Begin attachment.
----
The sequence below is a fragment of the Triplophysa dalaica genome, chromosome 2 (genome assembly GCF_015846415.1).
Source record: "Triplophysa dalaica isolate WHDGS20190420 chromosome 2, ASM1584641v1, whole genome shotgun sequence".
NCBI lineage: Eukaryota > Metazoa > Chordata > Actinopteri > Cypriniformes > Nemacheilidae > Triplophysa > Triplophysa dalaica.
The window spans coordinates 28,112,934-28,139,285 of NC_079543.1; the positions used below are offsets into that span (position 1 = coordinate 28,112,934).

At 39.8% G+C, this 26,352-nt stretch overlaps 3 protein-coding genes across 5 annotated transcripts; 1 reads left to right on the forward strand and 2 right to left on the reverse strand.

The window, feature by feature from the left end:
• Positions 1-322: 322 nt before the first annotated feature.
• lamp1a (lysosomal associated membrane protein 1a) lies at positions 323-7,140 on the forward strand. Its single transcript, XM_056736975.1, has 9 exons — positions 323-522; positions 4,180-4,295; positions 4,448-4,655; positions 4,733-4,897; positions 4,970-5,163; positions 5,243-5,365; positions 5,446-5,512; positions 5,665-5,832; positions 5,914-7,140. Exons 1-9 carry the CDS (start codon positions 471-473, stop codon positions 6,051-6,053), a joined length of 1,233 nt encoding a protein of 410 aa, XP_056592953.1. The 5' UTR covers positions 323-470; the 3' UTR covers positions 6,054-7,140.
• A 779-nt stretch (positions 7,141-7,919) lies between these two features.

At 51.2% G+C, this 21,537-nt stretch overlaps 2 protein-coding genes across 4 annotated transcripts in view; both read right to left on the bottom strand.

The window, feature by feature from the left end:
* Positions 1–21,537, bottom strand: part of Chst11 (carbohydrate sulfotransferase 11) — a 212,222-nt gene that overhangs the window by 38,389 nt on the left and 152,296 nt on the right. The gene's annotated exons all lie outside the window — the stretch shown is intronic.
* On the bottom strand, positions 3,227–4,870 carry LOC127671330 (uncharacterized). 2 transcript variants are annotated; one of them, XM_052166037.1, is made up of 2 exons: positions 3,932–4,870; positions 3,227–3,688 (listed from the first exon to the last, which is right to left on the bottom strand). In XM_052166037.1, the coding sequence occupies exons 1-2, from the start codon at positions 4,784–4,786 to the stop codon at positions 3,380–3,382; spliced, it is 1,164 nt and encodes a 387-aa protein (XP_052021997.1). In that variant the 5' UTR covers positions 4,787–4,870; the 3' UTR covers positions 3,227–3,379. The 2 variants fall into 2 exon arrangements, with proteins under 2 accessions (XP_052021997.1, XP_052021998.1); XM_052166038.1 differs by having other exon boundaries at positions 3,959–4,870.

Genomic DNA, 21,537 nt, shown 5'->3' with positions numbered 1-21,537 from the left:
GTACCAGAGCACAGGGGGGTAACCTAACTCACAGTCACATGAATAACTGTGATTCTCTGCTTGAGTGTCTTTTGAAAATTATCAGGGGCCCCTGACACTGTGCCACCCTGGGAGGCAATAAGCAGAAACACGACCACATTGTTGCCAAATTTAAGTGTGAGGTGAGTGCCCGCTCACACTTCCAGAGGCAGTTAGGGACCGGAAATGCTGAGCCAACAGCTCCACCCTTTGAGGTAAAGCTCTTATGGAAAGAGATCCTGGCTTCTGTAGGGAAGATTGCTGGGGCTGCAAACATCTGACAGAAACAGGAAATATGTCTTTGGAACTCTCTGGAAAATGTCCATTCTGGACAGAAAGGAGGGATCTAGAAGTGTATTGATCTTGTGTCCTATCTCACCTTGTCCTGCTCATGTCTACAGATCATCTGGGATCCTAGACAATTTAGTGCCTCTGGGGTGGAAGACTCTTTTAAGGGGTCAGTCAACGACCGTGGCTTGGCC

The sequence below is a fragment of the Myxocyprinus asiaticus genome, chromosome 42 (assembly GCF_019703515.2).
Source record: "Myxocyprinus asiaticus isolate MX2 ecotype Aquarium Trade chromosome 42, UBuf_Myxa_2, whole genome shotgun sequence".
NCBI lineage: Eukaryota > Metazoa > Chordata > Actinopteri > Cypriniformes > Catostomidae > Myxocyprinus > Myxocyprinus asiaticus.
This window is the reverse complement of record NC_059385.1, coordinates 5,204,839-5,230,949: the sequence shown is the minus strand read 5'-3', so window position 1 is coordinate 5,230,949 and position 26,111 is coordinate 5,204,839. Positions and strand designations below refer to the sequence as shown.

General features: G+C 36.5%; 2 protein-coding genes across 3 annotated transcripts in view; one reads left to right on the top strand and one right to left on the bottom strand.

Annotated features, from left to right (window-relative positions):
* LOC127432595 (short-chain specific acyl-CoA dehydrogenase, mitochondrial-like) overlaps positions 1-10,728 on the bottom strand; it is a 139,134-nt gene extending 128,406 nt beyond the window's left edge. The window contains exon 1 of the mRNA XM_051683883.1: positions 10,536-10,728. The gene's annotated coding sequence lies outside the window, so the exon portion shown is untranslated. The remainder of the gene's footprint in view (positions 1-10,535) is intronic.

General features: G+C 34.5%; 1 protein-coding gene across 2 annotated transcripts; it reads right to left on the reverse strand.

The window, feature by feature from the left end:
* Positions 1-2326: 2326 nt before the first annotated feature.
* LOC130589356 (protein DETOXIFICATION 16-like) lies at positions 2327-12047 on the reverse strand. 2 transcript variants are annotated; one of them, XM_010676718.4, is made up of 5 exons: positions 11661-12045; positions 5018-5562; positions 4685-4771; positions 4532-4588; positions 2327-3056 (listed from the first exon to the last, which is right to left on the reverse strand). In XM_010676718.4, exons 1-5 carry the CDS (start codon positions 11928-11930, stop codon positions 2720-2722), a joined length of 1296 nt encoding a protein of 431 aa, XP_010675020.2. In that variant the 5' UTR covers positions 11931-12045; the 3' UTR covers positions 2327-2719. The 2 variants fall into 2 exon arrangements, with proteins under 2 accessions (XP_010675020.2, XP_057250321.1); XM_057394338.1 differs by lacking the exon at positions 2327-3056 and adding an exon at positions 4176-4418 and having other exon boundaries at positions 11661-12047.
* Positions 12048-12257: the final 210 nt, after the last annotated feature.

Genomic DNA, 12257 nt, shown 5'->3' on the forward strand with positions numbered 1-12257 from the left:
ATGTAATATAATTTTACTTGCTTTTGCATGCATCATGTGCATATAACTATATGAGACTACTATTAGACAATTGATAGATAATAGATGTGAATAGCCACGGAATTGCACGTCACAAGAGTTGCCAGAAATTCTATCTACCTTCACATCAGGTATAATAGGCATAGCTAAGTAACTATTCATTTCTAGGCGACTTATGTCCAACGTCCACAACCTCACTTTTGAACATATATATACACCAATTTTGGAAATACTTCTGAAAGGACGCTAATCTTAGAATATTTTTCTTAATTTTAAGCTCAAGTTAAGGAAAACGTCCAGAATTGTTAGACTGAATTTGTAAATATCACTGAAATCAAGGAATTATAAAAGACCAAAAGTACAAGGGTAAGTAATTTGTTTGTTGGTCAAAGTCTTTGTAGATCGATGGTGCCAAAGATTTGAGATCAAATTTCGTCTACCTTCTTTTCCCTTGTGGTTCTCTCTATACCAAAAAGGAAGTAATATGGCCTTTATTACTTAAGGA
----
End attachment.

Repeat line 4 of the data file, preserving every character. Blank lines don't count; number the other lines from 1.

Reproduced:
The window spans coordinates 28,112,934-28,139,285 of NC_079543.1; the positions used below are offsets into that span (position 1 = coordinate 28,112,934).